The real test of a Shakespeare company may not be how it handles the best of the plays, but what it does with the least of them.
So by all means, experience the delightful, illuminating sheen that Fiasco Theater applies to “The Two Gentlemen of Verona,” believed to be one of Shakespeare’s inaugural comedies, a farcical forerunner of “Twelfth Night” and “As You Like It.” With a mere six actors and barrels of charm, the New York-based ensemble, in a Folger Theatre world premiere, deftly takes us back with its sleek aesthetic to one of drama’s earliest examples of romantic comedy.
Romance is indeed everything in “Two Gentlemen”: this is a play in which every third word seems to be “Love.” It’s chewed over by every character — except for Crab the dog, embodied here with tied-on snout and rakish glint by Zachary Fine. That it’s a subject more glibly discussed than satisfyingly integrated into the plot underlines an impression that the playwright was honing rather than mastering his technique. Yet directors Jessie Austrian and Ben Steinfeld approach the text with such a light touch and becoming intelligence that they confer on their “Two Gentlemen” a surprisingly economical elegance.
Fiasco came to public attention a few years ago in New York with a widely admired “Cymbeline,” a production that will be revived at Folger for a short run in late May, after “Two Gentlemen” concludes. The group recently unveiled a “Measure for Measure” at Manhattan’s New Victory Theater with mostly the same sextet of actors in a streamlined treatment that sharply and entertainingly unraveled the play’s moral complexities.
Its “Two Gentlemen” reaffirms the sense that Fiasco is doing justice to Shakespeare in a wholly and excitingly contemporary way. In these young players’ hands, demystification is an art. Fiasco does not resort to high-concept Shakespeare, a practice that has reached epidemic proportions at some classical companies. Among its tools are careful compression, deep investigation of character, a pleasure in the gestalt of ensemble work, and a firm belief that the plays are meant to be, well, accessible fun.
Thus far, the group has been marrying these skills and values exclusively to the comic variety of Shakespeare; how its easygoing style might work for, say, “Macbeth,” is an experiment yet to be tried. (It also has its revival of the Stephen Sondheim-James Lapine musical “Into the Woods” on the docket for the Roundabout Theatre Company.) In any event, the troupe’s unpretentious vigor feels like such a good match for warm, close-quartered Folger you wish Fiasco’s actors would be granted — and accept — a permanent perch there.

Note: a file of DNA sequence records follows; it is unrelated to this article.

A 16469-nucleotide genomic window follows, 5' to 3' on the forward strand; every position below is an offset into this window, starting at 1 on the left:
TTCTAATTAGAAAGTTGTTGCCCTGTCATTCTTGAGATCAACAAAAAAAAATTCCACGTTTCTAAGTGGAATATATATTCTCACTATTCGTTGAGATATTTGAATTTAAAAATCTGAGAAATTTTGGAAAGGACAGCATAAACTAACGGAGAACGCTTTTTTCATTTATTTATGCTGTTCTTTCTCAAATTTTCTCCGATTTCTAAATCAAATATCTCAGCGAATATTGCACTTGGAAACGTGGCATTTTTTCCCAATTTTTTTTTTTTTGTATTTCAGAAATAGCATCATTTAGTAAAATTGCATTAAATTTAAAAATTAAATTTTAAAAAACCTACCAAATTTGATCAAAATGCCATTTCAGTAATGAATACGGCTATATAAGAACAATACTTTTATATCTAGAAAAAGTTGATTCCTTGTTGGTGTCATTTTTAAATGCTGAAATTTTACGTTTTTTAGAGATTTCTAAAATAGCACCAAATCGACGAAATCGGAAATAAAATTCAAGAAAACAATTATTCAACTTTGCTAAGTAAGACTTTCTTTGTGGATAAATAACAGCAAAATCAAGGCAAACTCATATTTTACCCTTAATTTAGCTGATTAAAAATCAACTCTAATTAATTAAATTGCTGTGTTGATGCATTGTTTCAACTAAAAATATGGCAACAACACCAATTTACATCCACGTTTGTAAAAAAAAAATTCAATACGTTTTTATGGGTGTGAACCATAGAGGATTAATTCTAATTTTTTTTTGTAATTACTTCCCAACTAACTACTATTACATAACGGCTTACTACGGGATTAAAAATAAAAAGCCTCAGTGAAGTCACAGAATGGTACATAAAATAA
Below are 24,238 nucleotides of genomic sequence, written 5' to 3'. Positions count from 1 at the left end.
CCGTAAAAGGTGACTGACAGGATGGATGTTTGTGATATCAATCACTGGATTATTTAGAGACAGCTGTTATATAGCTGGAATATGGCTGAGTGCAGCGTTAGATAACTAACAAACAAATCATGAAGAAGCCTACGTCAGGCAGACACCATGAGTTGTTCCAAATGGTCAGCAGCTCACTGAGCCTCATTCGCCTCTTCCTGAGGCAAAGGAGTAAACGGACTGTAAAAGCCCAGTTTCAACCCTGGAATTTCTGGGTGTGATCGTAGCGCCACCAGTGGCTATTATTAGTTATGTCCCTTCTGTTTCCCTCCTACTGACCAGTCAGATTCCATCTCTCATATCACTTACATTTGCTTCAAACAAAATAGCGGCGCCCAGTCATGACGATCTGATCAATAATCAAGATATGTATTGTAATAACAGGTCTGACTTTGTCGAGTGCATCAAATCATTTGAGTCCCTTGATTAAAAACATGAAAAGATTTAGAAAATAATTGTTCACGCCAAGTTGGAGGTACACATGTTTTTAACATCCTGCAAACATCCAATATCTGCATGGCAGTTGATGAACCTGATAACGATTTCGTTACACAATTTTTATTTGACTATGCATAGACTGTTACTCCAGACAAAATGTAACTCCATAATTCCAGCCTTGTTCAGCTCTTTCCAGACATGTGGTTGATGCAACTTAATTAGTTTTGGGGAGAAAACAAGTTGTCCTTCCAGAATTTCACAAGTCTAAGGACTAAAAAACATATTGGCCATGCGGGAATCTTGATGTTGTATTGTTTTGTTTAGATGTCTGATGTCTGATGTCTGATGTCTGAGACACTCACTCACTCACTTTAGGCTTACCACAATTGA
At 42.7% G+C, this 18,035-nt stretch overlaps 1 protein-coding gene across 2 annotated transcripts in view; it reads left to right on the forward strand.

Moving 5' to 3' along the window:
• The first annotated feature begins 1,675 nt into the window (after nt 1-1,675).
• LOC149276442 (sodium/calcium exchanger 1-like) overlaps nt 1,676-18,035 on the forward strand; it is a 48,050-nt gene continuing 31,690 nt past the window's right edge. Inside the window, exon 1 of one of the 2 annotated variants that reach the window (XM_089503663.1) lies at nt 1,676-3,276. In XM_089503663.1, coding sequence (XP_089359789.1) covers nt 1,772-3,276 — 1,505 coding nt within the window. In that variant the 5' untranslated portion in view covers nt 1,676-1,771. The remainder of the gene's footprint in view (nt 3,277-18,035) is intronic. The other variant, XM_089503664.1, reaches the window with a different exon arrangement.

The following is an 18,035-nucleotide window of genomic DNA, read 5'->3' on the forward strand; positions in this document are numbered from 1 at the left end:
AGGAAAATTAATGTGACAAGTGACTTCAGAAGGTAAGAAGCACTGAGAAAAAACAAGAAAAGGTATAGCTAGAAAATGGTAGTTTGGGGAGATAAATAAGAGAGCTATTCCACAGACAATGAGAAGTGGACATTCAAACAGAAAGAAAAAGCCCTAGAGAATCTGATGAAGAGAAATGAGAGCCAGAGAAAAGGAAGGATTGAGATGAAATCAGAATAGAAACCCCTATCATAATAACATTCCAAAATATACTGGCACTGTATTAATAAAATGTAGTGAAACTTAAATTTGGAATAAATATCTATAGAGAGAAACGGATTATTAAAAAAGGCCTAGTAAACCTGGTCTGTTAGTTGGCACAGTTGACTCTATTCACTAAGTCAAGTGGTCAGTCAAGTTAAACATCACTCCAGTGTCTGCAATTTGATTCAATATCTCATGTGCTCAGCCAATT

Now’s your opportunity to witness how they genially upholster one of Shakespeare’s more sparsely furnished plays, the story of two callow Veronese guys and how passion messes with their heads and their friendship. It begins with Proteus (solid Noah Brody) in love with Julia (the lovely Austrian) and Valentine (a smashing Fine) with Sylvia (the equally fetching Emily Young). Owing to pure, head-scratching contrivance, both men end up competing for just one of the women, with Proteus becoming so smitten he conspires to have his rival banished. A betrayal for which he’s so quickly forgiven you’ll wonder if ages ago a couple of pivotal pages from the folio weren’t mislaid.
James Kronzer’s set is little more than a polished wood floor; the minimal embellishment extends to the occasional underscoring by various actors on guitar and cello. (A hearty rendition of the bluegrass song “The Blackest Crow” is sung as a greeting by the cast.) This all serves “Two Gentlemen” particularly well, because the permutations of love in the play are rather chaste and fairly abstract. That costume designer Whitney Locher clothes everyone in suits and dresses in the color of innocence seems entirely apt.
The abstractions include Proteus’s amusingly bizarre shift of devotion from Julia — who follows him to Milan, disguised as a boy — to Sylvia. Ridiculously, Proteus falls for Sylvia without ever having met her, and this notion of love seeming to be truer by report than by deed is a motif throughout the play. Everyone is constantly writing, reading or sending letters about love, to the point at which words really do seem to speak louder than actions; as if to underline the power of paper emotion, the actors gather at a culminating moment to shower the stage in hundreds of pieces of stationery.
At Steinfeld and Austrian’s direction, the play is trimmed to a judicious two hours, an apportionment of time preventing the seams from showing too transparently. As low-born clowns and high-born nobles, Andy Grotelueschen and Paul L. Coffey provide indispensable support in this endeavor. They complete the superb team Fiasco fields for a dandy dissertation on love, with all of its trials and errors.
by William Shakespeare. Directed by Jessie Austrian and Ben Steinfeld. Set, James Kronzer; costumes, Whitney Locher; lighting, Tim Cryan. About two hours. Tickets, $40-$72. Through May 25 at Folger Theatre, 201 E. Capitol St. SE.
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